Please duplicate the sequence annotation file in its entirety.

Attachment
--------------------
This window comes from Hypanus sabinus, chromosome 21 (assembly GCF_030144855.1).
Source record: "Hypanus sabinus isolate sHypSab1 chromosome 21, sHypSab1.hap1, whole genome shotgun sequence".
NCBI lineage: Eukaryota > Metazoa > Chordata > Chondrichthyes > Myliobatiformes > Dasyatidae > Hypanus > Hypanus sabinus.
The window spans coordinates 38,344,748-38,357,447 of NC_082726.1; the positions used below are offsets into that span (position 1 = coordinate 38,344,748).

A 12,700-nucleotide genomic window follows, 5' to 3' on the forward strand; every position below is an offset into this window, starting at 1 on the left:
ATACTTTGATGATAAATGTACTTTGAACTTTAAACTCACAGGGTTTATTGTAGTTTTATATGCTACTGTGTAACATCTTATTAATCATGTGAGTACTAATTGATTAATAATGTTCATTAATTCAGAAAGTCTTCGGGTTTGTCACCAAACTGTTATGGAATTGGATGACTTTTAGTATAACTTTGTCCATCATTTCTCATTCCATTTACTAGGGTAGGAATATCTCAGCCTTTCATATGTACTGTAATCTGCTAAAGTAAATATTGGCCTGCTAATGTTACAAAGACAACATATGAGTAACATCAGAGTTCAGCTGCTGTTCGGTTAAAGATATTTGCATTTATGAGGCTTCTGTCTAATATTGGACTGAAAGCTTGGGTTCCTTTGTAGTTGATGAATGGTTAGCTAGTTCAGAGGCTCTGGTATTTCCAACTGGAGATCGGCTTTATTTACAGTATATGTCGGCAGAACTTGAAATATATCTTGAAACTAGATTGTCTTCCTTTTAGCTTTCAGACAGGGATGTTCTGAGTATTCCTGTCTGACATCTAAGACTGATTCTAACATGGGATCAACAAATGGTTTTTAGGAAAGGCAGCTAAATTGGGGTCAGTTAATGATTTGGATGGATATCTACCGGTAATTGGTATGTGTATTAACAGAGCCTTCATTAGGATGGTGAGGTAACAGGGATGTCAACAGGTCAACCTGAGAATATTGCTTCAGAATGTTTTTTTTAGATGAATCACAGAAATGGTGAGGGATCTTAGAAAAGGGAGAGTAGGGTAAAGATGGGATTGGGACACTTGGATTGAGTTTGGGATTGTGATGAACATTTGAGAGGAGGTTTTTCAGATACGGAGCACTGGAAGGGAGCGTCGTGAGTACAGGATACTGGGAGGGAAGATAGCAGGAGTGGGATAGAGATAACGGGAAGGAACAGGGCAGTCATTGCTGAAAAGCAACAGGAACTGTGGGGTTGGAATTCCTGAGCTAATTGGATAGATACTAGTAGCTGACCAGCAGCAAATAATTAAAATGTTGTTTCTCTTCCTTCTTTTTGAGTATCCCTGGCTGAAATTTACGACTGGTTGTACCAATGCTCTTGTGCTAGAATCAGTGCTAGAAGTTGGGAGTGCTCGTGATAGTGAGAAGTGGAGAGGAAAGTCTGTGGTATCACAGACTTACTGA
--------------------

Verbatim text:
This window comes from Hypanus sabinus, chromosome 21 (assembly GCF_030144855.1).
Source record: "Hypanus sabinus isolate sHypSab1 chromosome 21, sHypSab1.hap1, whole genome shotgun sequence".
NCBI lineage: Eukaryota > Metazoa > Chordata > Chondrichthyes > Myliobatiformes > Dasyatidae > Hypanus > Hypanus sabinus.
The window spans coordinates 38,344,748-38,357,447 of NC_082726.1; the positions used below are offsets into that span (position 1 = coordinate 38,344,748).

A 12,700-nucleotide genomic window follows, 5' to 3' on the forward strand; every position below is an offset into this window, starting at 1 on the left:
ATACTTTGATGATAAATGTACTTTGAACTTTAAACTCACAGGGTTTATTGTAGTTTTATATGCTACTGTGTAACATCTTATTAATCATGTGAGTACTAATTGATTAATAATGTTCATTAATTCAGAAAGTCTTCGGGTTTGTCACCAAACTGTTATGGAATTGGATGACTTTTAGTATAACTTTGTCCATCATTTCTCATTCCATTTACTAGGGTAGGAATATCTCAGCCTTTCATATGTACTGTAATCTGCTAAAGTAAATATTGGCCTGCTAATGTTACAAAGACAACATATGAGTAACATCAGAGTTCAGCTGCTGTTCGGTTAAAGATATTTGCATTTATGAGGCTTCTGTCTAATATTGGACTGAAAGCTTGGGTTCCTTTGTAGTTGATGAATGGTTAGCTAGTTCAGAGGCTCTGGTATTTCCAACTGGAGATCGGCTTTATTTACAGTATATGTCGGCAGAACTTGAAATATATCTTGAAACTAGATTGTCTTCCTTTTAGCTTTCAGACAGGGATGTTCTGAGTATTCCTGTCTGACATCTAAGACTGATTCTAACATGGGATCAACAAATGGTTTTTAGGAAAGGCAGCTAAATTGGGGTCAGTTAATGATTTGGATGGATATCTACCGGTAATTGGTATGTGTATTAACAGAGCCTTCATTAGGATGGTGAGGTAACAGGGATGTCAACAGGTCAACCTGAGAATATTGCTTCAGAATGTTTTTTTTAGATGAATCACAGAAATGGTGAGGGATCTTAGAAAAGGGAGAGTAGGGTAAAGATGGGATTGGGACACTTGGATTGAGTTTGGGATTGTGATGAACATTTGAGAGGAGGTTTTTCAGATACGGAGCACTGGAAGGGAGCGTCGTGAGTACAGGATACTGGGAGGGAAGATAGCAGGAGTGGGATAGAGATAACGGGAAGGAACAGGGCAGTCATTGCTGAAAAGCAACAGGAACTGTGGGGTTGGAATTCCTGAGCTAATTGGATAGATACTAGTAGCTGACCAGCAGCAAATAATTAAAATGTTGTTTCTCTTCCTTCTTTTTGAGTATCCCTGGCTGAAATTTACGACTGGTTGTACCAATGCTCTTGTGCTAGAATCAGTGCTAGAAGTTGGGAGTGCTCGTGATAGTGAGAAGTGGAGAGGAAAGTCTGTGGTATCACAGACTTACTGA